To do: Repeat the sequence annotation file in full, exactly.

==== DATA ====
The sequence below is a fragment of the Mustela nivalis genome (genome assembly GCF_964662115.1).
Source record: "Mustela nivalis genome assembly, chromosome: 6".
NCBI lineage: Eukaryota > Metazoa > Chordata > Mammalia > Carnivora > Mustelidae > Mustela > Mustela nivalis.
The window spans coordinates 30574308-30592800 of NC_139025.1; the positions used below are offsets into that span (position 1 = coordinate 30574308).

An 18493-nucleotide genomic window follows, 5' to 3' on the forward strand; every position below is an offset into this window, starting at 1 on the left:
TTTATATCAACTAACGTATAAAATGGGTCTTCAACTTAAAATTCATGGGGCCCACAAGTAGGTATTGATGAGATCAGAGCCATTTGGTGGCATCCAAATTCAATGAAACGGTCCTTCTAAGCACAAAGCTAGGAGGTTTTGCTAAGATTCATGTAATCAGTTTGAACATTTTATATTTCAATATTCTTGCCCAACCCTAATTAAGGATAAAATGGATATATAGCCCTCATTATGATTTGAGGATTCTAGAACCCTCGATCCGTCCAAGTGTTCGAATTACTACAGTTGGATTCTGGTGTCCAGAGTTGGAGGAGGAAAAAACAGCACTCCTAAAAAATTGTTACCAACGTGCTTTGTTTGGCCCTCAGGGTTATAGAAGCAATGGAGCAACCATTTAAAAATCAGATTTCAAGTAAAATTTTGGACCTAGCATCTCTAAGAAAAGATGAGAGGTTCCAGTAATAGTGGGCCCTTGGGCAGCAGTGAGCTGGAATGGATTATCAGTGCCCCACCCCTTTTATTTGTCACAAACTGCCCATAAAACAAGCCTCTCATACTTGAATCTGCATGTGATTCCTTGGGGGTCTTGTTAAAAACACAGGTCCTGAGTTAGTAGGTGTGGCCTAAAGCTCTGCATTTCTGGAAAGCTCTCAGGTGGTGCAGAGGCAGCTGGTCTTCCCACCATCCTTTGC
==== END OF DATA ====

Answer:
The sequence below is a fragment of the Mustela nivalis genome (genome assembly GCF_964662115.1).
Source record: "Mustela nivalis genome assembly, chromosome: 6".
NCBI lineage: Eukaryota > Metazoa > Chordata > Mammalia > Carnivora > Mustelidae > Mustela > Mustela nivalis.
The window spans coordinates 30574308-30592800 of NC_139025.1; the positions used below are offsets into that span (position 1 = coordinate 30574308).

An 18493-nucleotide genomic window follows, 5' to 3' on the forward strand; every position below is an offset into this window, starting at 1 on the left:
TTTATATCAACTAACGTATAAAATGGGTCTTCAACTTAAAATTCATGGGGCCCACAAGTAGGTATTGATGAGATCAGAGCCATTTGGTGGCATCCAAATTCAATGAAACGGTCCTTCTAAGCACAAAGCTAGGAGGTTTTGCTAAGATTCATGTAATCAGTTTGAACATTTTATATTTCAATATTCTTGCCCAACCCTAATTAAGGATAAAATGGATATATAGCCCTCATTATGATTTGAGGATTCTAGAACCCTCGATCCGTCCAAGTGTTCGAATTACTACAGTTGGATTCTGGTGTCCAGAGTTGGAGGAGGAAAAAACAGCACTCCTAAAAAATTGTTACCAACGTGCTTTGTTTGGCCCTCAGGGTTATAGAAGCAATGGAGCAACCATTTAAAAATCAGATTTCAAGTAAAATTTTGGACCTAGCATCTCTAAGAAAAGATGAGAGGTTCCAGTAATAGTGGGCCCTTGGGCAGCAGTGAGCTGGAATGGATTATCAGTGCCCCACCCCTTTTATTTGTCACAAACTGCCCATAAAACAAGCCTCTCATACTTGAATCTGCATGTGATTCCTTGGGGGTCTTGTTAAAAACACAGGTCCTGAGTTAGTAGGTGTGGCCTAAAGCTCTGCATTTCTGGAAAGCTCTCAGGTGGTGCAGAGGCAGCTGGTCTTCCCACCATCCTTTGC